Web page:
Moderated Discussion Areas
ContinuousWave: The Whaler GAM or General Area
|Author||Topic: center tube|
posted 11-25-2001 06:34 PM ET (US)
This is probably a realy stupid question, but, does everyone run their cables through the center tube in 17' hulls? If so, do you run all of them including the steering? Mine are all above decks as I did not like the idea of them sitting in water all the time. I mostly leave my boat in the water, so some water in the tube is unavoidable. When I set the boat up, I was also concerned about all the bends that would be in the steering cable if I ran it through the tunnel. The set up I have works out just fine for me, but I am curious how many people use the tunnel to run all the cables. It would be nice to have them out of the way. Thanks for any input.
posted 11-25-2001 06:48 PM ET (US)
eel, that's why your so angry, having to look at those ugly cables getting in your way all the time. Put them back in the tunnel where they belong.
posted 11-25-2001 09:38 PM ET (US)
If there weren't a good reason for the
tunnel, BW wouldn't have spent the money to
put it there.
posted 11-26-2001 01:33 AM ET (US)
The steering cable and electrical lines on my 1983 17' Sport run down the starboard side. Been that way since new , no problems.
posted 11-26-2001 01:21 PM ET (US)
Well, I have a little different idea. If you use your boat for fishing and it remains in the water most of the time I would not put the wires and cables in the tube. The reason being is that it is very hard to clean out the center tube of bait, blood, dropped fish hooks, etc. I believe that wire, no matter what brand, tends to leak voltage into the well making the boat "hot". This is not a problem for most fish, but, it is for Salmon. Also when pulling new wire or cable in the tube there is always the chance of scoring the other wires and causing problems down the line with corroded wires. When the wires are above the deck they are at least visible to show any damage. I own a 21' Outrage and I put the cables and wires under the rail. When I owned the 17' Whaler I used a piece of pvc pipe tied to the rail stantions to protect the wiring. The steering cable was tie wrapped under the pvc. When it was time to change anything it was very easy. If you don't have the boat in the water all the time then I would use the tube. It is just when the boat has a wet well that I would not run the wires in the well. I used to run the fuel line in the well with no problems but I would change the fuel lines every several years. Just my opinion. Hope it helps. -ED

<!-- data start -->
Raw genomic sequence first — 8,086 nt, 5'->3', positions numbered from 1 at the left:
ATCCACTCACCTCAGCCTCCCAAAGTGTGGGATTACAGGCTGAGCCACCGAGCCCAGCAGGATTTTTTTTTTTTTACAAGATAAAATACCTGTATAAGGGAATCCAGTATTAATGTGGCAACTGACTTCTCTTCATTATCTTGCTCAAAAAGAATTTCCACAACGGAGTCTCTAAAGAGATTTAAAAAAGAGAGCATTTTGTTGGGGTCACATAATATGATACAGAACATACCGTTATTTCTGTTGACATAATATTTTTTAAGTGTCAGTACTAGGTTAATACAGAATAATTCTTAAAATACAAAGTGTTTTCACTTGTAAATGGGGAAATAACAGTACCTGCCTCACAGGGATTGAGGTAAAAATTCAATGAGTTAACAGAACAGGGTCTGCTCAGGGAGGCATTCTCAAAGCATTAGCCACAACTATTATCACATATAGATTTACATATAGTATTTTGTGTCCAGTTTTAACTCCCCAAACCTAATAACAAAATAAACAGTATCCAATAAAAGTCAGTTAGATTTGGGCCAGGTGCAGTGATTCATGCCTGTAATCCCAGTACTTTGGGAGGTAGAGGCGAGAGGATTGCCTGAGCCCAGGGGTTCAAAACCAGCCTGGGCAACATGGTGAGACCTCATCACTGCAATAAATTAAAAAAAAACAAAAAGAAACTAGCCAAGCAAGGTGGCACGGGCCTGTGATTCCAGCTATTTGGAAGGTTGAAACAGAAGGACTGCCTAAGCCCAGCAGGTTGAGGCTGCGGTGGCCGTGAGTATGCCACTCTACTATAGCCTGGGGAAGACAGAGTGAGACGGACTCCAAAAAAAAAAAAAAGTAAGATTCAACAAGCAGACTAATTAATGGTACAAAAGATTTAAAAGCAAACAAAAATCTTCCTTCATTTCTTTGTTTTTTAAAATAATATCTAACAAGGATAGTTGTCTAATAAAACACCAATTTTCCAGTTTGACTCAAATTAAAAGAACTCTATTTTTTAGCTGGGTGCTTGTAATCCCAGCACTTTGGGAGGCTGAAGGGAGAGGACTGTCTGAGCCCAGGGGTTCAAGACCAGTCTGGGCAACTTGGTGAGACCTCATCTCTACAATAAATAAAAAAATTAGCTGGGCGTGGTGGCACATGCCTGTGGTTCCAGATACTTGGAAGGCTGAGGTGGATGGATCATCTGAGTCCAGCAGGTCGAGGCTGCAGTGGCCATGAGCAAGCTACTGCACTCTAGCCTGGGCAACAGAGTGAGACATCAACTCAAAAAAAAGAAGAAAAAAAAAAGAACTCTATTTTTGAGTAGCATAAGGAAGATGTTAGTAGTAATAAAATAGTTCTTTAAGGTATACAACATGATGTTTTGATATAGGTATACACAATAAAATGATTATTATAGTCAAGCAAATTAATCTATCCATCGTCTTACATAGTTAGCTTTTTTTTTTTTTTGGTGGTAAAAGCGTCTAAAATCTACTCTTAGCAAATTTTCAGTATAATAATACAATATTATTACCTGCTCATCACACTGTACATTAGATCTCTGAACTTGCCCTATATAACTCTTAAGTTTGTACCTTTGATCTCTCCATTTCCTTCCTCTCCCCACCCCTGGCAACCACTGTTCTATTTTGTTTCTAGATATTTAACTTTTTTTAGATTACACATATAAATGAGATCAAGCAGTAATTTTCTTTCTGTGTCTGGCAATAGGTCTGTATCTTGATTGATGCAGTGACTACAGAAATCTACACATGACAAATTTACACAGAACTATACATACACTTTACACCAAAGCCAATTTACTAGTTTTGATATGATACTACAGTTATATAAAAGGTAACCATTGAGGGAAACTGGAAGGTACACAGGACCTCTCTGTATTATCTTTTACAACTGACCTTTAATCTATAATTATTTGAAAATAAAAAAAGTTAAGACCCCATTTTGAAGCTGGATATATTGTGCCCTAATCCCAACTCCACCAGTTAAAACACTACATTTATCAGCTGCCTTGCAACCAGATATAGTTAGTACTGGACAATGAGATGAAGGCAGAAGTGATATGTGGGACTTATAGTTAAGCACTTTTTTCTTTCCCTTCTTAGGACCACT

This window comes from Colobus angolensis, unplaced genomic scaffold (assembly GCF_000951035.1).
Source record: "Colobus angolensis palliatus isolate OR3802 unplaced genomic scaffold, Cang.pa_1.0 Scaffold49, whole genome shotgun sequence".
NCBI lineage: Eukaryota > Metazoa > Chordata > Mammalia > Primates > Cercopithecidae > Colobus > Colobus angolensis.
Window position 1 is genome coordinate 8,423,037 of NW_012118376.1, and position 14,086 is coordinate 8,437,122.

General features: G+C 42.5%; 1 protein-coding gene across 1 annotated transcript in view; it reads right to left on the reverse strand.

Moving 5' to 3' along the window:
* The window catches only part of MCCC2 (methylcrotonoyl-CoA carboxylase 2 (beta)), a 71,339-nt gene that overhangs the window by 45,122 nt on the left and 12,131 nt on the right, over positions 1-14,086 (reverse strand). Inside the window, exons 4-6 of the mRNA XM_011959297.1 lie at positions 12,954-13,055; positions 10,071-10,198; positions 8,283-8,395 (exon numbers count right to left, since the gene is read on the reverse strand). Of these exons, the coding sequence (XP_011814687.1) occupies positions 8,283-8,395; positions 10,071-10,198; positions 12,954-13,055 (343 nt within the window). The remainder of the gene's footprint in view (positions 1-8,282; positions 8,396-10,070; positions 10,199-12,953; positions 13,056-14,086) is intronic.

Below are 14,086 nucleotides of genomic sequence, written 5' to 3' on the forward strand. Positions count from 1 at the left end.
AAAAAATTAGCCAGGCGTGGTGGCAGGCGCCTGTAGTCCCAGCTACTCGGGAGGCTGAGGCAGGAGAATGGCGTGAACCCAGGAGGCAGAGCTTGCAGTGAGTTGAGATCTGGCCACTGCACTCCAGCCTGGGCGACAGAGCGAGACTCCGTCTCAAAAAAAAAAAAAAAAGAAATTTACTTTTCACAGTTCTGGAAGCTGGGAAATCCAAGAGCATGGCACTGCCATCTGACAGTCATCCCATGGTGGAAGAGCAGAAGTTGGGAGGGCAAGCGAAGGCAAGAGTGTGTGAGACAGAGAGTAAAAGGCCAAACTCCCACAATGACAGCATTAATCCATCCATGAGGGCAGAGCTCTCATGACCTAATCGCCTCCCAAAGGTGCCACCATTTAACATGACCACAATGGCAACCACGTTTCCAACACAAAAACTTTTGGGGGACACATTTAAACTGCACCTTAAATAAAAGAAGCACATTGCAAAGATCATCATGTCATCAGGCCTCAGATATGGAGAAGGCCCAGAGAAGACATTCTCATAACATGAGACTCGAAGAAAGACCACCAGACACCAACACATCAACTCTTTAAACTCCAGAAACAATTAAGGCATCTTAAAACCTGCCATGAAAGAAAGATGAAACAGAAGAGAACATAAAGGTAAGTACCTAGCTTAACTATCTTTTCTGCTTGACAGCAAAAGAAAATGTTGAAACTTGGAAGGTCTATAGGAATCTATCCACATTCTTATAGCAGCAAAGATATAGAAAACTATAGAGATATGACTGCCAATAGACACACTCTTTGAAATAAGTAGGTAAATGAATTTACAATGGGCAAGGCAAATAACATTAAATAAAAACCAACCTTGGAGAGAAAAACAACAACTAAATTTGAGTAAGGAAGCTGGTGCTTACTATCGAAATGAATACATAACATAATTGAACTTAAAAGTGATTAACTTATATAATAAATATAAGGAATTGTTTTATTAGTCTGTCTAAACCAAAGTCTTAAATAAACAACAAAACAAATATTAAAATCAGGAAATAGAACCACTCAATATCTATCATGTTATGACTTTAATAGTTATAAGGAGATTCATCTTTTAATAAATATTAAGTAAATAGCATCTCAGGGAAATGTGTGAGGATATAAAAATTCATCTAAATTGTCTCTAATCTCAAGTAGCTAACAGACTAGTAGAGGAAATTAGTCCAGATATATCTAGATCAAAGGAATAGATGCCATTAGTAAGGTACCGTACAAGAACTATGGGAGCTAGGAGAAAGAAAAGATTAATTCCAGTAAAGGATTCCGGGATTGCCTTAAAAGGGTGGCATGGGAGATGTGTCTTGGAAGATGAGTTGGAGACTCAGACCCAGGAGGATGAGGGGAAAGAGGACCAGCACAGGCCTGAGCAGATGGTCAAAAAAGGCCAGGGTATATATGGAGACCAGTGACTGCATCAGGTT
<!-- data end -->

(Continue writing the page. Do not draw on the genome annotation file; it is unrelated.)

posted 11-26-2001 01:25 PM ET (US)
Dinky wires I can see your points. Steering, throttle, and shift cables go in the tube. They are thick and if they do crack, they are shot anyway. The reason they crack is usually due to UV exposure. keeping them in the hole, keeps them out of the sun, etc. I run everything in my tube including a spare snake for additional stuff.
posted 11-26-2001 04:12 PM ET (US)
Thanks for the replies. They may go back in the tube at some point, but for now, they will stay on deck. I also have them in a pvc tube that I cut a slice in so I could get it around the cable bundle. It actualy is realy not in the way at all, but it does look pretty bad. My reasons for above decks were just about the same as Edfish, it is a fish boat, and therefore generaly pretty dirty between cleanings, which do not come as often as they should. Interesting point about the UV dterioration of the cables, I wonder which is worse, salt water and cold weather, sometimes freezing, or UV. I guess the pvc helps with the UV, but there is a fair amount of exposed cabling. I guess I will find out soon enough. Thanks again.
posted 11-26-2001 10:56 PM ET (US)
I recently repowered my 17" Cohasset and when I took of the old 1987 Johnson I pulled everything out of the tube to inspect and replace. My boat is on a mooring in salt water all summer. Everything in the tube was in fine shape, even the smaller wires. I was pleased to see that. And so, everything went back in, new wires and steering cable, hopefully for another 14 years.
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